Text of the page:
But instead of calling the whole thing off, a number of my good buddies patiently explained why they should go off to Cuba without our blacklisted colleague. Their explanations for playing along with tyranny will be familiar to anyone who has survived this century of totalitarianism. For tedious example: leaving a colleague behind is better than not going at all; the Cuban authorities felt sandbagged when the Miami Herald showed up on the list for a visa; the planning for the trip has taken a lot of work. ...

One excuse is as good as another once editorial writers decide to let a Communist caudillo tell us who will and who will not be allowed to represent us on a tour of his prison isle.

It was left to Susana Barciela, the editorial writer and persona non grata in question, to clear away all this murk in her response to these explanations that explained so little:

``The Cuban government controls the press in its own country, and it tries to control the foreign press by screening what journalists get visas. It is particularly harsh with The Herald because we cover it more than anyone else, and, yes, our opinion of the Cuban government is not favorable. Read the human rights assessments of Cuba by Human Rights Watch, Amnesty International, Pax Christi, or the U.S. State Department and you'll see why.''

Ms. Barciela, who must be one heckuvan editorial writer to have been so honored by the Cuban regime, was only getting started. Replying to one of the excuse-makers, she continued: ``What really appalls me is your comment: `... Cuba has not pulled some radical move here. It has maintained a policy in force for many years.' Since when is selectively barring journalists an acceptable policy for anyone who believes in a free press and free speech?''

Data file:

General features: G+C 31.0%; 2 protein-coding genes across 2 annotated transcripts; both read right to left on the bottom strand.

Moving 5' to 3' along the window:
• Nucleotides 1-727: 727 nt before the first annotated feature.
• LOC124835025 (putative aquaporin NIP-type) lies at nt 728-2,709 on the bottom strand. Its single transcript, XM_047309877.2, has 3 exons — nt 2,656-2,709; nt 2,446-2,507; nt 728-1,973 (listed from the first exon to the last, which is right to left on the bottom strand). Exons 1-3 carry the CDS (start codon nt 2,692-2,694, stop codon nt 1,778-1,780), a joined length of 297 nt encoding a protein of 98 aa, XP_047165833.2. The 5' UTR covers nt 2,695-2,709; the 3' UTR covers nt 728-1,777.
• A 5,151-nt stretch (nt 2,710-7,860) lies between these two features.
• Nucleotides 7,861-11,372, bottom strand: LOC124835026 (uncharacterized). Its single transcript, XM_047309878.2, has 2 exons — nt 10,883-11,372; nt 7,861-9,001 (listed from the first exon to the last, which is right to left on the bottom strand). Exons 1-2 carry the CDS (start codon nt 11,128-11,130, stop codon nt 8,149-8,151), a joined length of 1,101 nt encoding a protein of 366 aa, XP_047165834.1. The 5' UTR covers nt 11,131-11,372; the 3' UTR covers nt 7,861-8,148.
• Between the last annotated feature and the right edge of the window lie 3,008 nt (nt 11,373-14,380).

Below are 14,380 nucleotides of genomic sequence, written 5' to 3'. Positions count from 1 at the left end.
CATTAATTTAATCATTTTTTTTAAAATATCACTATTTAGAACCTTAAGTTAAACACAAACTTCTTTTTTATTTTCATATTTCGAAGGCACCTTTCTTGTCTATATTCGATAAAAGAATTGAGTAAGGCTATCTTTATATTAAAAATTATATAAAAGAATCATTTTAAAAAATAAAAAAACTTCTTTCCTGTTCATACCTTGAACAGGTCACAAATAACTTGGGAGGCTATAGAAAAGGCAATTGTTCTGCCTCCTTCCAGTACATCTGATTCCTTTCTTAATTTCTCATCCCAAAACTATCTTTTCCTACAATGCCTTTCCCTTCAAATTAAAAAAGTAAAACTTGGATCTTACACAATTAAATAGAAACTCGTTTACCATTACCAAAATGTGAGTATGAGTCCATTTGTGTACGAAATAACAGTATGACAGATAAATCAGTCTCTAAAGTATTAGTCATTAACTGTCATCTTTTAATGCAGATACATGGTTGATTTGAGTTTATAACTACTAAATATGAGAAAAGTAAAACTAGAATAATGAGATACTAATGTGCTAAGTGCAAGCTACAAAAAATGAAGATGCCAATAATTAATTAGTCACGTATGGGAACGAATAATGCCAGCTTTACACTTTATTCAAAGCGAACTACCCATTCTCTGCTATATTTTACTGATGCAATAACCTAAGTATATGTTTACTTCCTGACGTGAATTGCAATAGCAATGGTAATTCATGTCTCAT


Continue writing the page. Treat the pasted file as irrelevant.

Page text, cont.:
Since now, apparently, for I'm unaware of any other time the NCEW was willing to allow a dictator veto power over who gets to go on one of our tours. I'm on Susana Barciela's side, and freedom's.

But I'm not sure I'd go along with all the implications of her rhetorical question to an editorial writer for the Minneapolis Star-Tribune: ``If a million Tibetan exiles lived in Minneapolis and the Star-Tribune covered Tibet better than anyone else, would you think it acceptable for China to bar your reporters? Of course not. You would defend the professionalism of your reporters and editorial writers, and you would condemn an authoritarian government for its attempts to stifle the press.''

I'm not so sure about all that. I can see the Star-Trib, which is nothing if not consistent, accepting the exclusion of its editorial writer from some foreign tour on any of various grounds: peace and friendship, international goodwill, technical difficulties or just general spinelessness.

And yet Ms. Barciela's powers of imagination impress: What repressive left-wing dictatorship in the world would bother to deny a visa to a representative of the Minneapolis Star-Tribune?

This just in: In the most instructive development of all, the authorities in Havana got miffed and decided to cancel the visas not just of the lady from the Miami Herald, but of all of the 38 editorial writers who had signed up for the trip. Why? Among the reasons given: The editorial writers might be getting information from other than official Cuban sources. Can't have that.

Who would have thought it? Fidel Castro saved us from ourselves. I regret he beat us to it, but it's still an honor. My congratulations to all 38 involuntary heroes. They can put this on their resumes. I'm even sorrier now that I never signed up so I could be turned down.